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Skip Hill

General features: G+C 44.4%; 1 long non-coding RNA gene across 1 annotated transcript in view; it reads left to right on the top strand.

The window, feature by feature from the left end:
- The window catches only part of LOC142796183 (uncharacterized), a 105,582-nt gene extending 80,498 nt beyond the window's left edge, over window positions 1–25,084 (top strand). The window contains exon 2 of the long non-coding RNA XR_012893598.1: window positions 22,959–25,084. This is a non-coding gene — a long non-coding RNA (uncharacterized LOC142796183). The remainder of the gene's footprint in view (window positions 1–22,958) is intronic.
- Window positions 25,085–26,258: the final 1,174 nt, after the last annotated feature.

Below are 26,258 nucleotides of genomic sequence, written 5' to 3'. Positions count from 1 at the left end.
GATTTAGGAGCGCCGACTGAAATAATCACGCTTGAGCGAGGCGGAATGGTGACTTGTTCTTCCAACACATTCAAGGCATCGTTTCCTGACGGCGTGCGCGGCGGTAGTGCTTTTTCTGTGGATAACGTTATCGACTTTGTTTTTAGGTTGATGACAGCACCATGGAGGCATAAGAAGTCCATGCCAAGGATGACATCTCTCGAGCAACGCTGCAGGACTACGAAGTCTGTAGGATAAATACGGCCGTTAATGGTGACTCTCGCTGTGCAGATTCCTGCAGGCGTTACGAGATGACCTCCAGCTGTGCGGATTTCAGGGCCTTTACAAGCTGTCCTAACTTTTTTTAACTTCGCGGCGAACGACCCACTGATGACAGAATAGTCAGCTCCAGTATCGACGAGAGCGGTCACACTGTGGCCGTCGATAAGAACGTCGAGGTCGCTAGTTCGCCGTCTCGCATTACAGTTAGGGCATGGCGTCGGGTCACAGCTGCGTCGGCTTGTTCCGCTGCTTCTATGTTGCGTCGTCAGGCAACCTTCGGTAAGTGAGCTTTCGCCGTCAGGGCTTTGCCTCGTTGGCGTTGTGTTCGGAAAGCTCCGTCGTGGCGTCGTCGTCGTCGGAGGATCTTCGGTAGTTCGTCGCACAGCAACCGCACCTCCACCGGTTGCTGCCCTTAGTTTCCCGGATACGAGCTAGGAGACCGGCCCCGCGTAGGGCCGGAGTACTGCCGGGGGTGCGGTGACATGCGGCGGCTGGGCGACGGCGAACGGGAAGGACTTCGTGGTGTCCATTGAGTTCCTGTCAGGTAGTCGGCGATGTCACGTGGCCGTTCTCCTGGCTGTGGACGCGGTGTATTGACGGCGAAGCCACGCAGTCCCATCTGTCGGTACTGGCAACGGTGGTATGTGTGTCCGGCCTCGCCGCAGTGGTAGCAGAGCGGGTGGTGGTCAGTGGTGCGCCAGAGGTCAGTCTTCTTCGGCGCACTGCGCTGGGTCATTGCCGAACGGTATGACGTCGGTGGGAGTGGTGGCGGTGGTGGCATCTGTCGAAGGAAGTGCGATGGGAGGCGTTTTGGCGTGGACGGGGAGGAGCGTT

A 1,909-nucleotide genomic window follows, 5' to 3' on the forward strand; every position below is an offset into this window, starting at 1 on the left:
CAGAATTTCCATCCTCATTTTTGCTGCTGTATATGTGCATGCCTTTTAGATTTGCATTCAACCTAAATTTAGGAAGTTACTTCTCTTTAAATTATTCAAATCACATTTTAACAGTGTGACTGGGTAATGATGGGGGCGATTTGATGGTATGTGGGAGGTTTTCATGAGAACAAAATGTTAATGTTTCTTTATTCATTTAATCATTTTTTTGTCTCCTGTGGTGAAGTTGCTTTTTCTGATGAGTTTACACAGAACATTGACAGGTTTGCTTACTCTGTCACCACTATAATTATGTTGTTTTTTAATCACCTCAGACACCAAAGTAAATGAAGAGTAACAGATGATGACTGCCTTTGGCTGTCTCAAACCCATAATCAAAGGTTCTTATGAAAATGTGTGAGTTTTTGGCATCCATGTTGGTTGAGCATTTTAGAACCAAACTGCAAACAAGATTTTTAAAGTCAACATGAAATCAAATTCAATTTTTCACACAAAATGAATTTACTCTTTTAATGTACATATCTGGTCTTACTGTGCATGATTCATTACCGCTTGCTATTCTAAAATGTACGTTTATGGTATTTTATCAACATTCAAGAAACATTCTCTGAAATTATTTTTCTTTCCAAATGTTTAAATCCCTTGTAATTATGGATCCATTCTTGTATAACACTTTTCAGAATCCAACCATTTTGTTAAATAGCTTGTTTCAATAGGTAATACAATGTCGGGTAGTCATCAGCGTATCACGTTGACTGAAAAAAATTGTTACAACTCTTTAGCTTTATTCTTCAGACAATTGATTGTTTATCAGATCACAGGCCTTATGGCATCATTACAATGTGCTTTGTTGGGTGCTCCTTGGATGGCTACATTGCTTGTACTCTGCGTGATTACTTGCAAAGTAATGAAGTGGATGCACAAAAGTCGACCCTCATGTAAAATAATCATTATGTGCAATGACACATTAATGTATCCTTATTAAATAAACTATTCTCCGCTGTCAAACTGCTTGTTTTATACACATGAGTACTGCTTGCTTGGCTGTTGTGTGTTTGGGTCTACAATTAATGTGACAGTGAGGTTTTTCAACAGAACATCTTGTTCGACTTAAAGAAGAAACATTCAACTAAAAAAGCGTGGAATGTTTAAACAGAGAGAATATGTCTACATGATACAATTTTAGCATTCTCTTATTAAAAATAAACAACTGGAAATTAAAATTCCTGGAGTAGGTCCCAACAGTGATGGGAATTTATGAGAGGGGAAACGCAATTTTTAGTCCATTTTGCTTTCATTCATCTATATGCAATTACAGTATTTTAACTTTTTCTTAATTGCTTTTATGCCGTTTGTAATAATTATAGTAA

Skip Hill creates lyrical collage paintings and drawings that weave a rich tapestry of aesthetic styles, languages and philosophies rooted in cultures around the world. Embracing the African-influenced modernist idiom, Hill explores patterns, images and forms drawn from cultural sources as diverse as comic books, outsider folk art, tribal textiles, Japanese Ukiyo-e prints, Asian calligraphy, graffiti, and Art History to produce his art. His iconic collage paintings of crying prophets, haiku divas, ghetto geishas, dancing bulls ornately adorned elephants are directly influenced by his years spent living in Thailand and the Netherlands and traveling to exotic places around the world, as well of his deep studies of Religion, Art History and the African-American experience. Although primarily a self-taught artist, Hill has studied under the Native American conceptual artist, Hachivi Edgar Heap of Birds, and abstract painter George Bogart, at the University of Oklahoma. He has participated in several solo and museum group shows and curated and created an installation for the exhibition “Casting Stones” at the Ford Jones Museum of Art.